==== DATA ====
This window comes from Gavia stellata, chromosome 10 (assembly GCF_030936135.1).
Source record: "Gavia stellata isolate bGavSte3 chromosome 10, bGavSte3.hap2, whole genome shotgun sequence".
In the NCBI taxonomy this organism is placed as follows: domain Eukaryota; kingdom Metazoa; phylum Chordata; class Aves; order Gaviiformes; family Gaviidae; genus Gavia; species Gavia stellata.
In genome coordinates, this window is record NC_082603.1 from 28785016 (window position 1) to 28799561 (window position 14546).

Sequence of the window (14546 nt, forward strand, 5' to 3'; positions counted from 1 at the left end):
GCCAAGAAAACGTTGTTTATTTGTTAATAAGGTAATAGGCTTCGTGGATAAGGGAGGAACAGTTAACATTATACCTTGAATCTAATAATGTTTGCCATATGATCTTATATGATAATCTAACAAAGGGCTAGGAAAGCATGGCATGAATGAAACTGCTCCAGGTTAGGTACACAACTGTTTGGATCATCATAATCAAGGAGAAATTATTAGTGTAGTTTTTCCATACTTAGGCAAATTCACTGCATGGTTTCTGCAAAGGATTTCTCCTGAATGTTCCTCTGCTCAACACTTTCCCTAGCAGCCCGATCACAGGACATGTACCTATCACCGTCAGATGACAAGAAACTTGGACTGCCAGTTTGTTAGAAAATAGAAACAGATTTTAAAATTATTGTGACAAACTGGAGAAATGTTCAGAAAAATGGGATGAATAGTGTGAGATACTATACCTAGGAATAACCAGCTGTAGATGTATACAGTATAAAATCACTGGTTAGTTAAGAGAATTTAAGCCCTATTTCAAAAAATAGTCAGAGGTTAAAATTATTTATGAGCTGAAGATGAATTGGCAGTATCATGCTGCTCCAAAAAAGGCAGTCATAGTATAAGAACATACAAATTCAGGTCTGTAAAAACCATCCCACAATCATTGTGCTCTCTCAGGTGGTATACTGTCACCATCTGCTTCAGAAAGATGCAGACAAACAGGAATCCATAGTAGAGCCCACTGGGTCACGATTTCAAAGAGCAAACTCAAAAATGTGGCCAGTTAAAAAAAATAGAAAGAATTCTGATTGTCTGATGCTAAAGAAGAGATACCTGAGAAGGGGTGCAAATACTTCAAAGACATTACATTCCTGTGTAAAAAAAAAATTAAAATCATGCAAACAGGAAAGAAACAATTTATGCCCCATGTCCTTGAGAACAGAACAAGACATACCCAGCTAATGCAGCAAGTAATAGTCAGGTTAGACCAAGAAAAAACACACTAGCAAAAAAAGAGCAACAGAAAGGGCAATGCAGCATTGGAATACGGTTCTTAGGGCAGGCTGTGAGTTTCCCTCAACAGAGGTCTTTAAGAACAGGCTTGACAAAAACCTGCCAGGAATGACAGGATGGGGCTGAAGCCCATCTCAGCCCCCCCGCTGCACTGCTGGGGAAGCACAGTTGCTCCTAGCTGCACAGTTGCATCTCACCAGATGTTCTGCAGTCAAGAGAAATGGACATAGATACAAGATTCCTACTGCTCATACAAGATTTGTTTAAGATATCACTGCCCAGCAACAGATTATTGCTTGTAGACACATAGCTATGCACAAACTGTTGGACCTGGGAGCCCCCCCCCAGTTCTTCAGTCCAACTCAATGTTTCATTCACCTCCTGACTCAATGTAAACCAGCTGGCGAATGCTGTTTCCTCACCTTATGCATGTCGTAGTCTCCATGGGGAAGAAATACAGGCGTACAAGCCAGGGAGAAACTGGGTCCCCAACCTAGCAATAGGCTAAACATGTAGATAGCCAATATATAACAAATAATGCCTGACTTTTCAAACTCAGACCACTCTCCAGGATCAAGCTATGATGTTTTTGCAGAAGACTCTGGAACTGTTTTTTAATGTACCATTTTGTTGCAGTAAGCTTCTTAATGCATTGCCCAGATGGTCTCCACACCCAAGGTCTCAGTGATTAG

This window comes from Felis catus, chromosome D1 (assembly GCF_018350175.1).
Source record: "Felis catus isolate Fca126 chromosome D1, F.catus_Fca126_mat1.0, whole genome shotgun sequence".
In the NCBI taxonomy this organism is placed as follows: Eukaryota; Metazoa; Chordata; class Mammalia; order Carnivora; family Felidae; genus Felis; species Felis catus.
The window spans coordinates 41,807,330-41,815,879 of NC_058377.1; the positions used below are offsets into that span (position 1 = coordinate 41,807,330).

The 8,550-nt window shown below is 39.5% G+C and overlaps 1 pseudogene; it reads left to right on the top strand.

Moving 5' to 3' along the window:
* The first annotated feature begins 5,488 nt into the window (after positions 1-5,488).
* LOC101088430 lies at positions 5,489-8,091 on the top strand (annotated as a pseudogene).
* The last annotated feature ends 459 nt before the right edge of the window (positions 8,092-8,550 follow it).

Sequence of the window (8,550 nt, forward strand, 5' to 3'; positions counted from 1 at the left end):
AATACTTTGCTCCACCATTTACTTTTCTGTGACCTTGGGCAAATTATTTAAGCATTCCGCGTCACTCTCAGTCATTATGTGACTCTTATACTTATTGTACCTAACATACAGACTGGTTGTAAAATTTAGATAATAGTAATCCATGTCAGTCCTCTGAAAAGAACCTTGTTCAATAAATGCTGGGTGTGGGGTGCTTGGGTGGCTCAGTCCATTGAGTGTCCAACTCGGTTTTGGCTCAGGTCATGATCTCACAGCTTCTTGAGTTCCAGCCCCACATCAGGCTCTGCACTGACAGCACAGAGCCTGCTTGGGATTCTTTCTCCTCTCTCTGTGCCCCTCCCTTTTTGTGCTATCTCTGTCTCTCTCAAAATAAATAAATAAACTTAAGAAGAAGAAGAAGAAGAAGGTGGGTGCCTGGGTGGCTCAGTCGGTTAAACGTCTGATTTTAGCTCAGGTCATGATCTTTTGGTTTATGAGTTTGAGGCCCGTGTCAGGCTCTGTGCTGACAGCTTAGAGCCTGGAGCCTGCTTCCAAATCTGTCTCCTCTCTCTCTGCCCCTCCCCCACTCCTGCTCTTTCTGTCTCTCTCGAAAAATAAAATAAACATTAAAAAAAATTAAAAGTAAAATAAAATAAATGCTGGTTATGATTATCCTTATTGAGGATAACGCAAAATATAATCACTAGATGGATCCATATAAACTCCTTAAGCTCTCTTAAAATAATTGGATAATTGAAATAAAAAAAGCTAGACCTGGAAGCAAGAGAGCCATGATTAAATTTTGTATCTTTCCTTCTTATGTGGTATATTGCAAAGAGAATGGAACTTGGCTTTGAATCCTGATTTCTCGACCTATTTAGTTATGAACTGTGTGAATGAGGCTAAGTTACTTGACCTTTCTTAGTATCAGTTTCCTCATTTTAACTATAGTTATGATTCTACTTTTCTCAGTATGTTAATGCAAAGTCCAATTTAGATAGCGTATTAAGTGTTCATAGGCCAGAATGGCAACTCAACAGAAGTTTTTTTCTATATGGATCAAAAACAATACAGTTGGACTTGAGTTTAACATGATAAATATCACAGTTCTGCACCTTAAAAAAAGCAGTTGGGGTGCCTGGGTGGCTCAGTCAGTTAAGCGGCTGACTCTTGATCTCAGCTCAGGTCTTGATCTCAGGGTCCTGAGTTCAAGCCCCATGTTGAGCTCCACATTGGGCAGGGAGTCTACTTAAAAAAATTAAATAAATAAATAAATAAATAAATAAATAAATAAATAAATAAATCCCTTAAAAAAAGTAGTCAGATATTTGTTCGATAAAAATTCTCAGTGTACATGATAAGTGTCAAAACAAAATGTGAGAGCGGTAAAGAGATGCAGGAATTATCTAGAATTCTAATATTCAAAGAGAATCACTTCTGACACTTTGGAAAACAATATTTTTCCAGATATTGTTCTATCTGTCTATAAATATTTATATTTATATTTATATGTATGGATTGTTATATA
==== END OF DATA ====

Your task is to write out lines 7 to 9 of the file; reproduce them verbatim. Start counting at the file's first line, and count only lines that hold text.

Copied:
This window comes from Felis catus, chromosome D1 (assembly GCF_018350175.1).
Source record: "Felis catus isolate Fca126 chromosome D1, F.catus_Fca126_mat1.0, whole genome shotgun sequence".
In the NCBI taxonomy this organism is placed as follows: Eukaryota; Metazoa; Chordata; class Mammalia; order Carnivora; family Felidae; genus Felis; species Felis catus.